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Key findings

Studies probe pre-suicide contact with mental health care among Vets, soldiers

April 26, 2017

By Mike Richman
VA Research Communications

A VA study found a high risk of suicide for Veterans in the week following discharge from a psychiatric unit. Part of the reason, say the researchers, is that hospitalization is simply a marker of the severity of someone's underlying mental illness.
A VA study found a high risk of suicide for Veterans in the week following discharge from a psychiatric unit. Part of the reason, say the researchers, is that hospitalization is simply a marker of the severity of someone's underlying mental illness. (©iStock/sudok1)

A VA study found a high risk of suicide for Veterans in the week following discharge from a psychiatric unit. Part of the reason, say the researchers, is that hospitalization is simply a marker of the severity of someone's underlying mental illness. (©iStock/sudok1)


Suicide is one of the leading causes of death in the United States, with Veterans accounting for about 20 percent of the more than 40,000 people who take their lives every year. Those facts are well-documented.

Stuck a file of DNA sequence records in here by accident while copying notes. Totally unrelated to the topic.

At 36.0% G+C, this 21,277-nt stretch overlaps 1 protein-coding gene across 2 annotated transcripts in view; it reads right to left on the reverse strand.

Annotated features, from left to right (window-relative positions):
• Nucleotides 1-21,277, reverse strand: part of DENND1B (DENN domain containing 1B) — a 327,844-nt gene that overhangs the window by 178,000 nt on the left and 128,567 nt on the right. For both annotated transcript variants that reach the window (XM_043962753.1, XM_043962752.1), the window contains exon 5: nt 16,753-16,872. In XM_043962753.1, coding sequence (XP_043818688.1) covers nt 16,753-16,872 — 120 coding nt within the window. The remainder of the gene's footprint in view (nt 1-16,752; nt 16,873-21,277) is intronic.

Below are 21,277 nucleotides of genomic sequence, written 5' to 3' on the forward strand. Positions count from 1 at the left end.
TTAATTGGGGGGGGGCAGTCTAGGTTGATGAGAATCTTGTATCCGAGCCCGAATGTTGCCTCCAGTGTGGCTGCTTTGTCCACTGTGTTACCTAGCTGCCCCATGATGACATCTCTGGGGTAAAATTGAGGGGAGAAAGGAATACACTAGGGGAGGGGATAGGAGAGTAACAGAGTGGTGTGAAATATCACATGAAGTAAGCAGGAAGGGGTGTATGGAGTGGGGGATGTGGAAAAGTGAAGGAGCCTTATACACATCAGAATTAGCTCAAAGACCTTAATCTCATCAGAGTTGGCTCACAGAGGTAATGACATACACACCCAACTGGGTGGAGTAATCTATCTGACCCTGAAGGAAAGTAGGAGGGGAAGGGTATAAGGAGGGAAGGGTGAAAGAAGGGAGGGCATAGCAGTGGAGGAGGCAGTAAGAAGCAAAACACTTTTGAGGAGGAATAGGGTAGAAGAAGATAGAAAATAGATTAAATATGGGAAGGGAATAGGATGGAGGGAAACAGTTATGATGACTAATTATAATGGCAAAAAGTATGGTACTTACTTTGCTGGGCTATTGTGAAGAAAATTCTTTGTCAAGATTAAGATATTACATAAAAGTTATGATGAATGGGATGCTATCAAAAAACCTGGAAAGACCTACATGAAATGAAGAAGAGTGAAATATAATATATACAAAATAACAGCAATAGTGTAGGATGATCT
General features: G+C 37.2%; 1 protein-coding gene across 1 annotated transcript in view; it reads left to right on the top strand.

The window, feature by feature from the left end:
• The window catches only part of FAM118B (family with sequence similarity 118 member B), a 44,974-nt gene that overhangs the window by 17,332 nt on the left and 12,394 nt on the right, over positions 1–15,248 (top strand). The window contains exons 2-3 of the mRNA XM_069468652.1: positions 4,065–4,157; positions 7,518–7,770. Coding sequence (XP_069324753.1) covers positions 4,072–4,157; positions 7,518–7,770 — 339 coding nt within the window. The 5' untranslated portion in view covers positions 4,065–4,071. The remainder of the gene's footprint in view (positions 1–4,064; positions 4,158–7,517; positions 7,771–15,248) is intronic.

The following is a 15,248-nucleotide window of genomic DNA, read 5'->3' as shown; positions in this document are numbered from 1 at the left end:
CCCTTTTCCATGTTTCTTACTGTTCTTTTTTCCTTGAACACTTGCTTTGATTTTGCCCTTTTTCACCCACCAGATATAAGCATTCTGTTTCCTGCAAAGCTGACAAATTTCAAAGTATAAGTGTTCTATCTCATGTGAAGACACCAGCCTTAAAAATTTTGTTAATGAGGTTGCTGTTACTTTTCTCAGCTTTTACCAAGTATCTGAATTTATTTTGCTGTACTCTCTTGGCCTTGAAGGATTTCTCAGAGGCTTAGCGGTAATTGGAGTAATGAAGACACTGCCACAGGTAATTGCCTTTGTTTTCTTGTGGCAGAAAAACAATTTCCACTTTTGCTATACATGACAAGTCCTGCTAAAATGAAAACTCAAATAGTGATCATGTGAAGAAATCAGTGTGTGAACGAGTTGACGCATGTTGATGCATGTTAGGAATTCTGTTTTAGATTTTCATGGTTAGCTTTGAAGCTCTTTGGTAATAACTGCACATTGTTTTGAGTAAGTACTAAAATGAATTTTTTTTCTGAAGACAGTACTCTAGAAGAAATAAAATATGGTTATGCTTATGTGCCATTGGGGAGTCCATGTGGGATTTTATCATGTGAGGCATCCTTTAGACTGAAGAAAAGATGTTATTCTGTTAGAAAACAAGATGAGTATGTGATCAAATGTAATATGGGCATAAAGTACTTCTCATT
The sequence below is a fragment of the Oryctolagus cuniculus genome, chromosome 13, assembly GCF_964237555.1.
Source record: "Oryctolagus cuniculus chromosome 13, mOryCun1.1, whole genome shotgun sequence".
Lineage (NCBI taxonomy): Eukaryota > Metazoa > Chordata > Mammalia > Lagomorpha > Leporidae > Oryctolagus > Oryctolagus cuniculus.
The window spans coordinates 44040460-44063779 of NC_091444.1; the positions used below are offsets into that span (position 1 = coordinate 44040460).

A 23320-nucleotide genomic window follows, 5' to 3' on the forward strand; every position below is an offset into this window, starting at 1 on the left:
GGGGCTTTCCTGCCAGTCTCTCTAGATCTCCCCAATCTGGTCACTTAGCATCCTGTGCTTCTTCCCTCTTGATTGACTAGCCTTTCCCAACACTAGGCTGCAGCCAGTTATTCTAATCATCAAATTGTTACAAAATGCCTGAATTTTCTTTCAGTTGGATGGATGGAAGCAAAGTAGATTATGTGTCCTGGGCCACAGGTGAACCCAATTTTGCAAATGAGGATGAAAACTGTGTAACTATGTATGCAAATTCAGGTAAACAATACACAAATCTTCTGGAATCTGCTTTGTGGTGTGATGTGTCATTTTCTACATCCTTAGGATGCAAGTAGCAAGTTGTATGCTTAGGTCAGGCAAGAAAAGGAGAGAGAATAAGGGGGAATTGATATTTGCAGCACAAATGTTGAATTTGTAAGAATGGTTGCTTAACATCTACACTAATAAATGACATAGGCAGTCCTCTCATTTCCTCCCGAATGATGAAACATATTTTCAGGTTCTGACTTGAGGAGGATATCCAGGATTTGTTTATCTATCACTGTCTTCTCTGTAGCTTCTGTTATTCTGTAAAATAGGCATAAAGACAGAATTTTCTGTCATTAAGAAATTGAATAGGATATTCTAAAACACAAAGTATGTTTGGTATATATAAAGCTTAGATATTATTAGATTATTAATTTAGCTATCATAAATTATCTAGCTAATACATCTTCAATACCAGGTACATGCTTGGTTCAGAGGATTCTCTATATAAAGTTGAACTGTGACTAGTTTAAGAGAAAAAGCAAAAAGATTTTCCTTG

But predicting with certainty who will die by suicide is a different animal. So much is still unknown about suicidal ideation, or thoughts about how to kill yourself, or about the signs indicating that a suicide may be imminent. Figuring all of that out remains a formidable challenge for the medical community.

Now, two studies examine the phenomenon of Veterans and service members taking their lives shortly after contact with mental health providers. One study finds a high risk of suicide for Veterans in the week following discharge from a psychiatric unit. The other study says many soldiers who die by suicide access health care shortly before death, presenting an opportunity for suicide prevention. In the latter study, mental health encounters were much more prevalent for suicide decedents, or those who took their lives, compared with soldiers who had also visited mental health units but didn't die by suicide.

Dr. Natalie Riblet, a psychiatrist at the White River Junction VA Medical Center in Vermont, led the study relating to Veteran suicides. She spoke about why a recent psychiatric hospitalization may be a risk factor for suicide.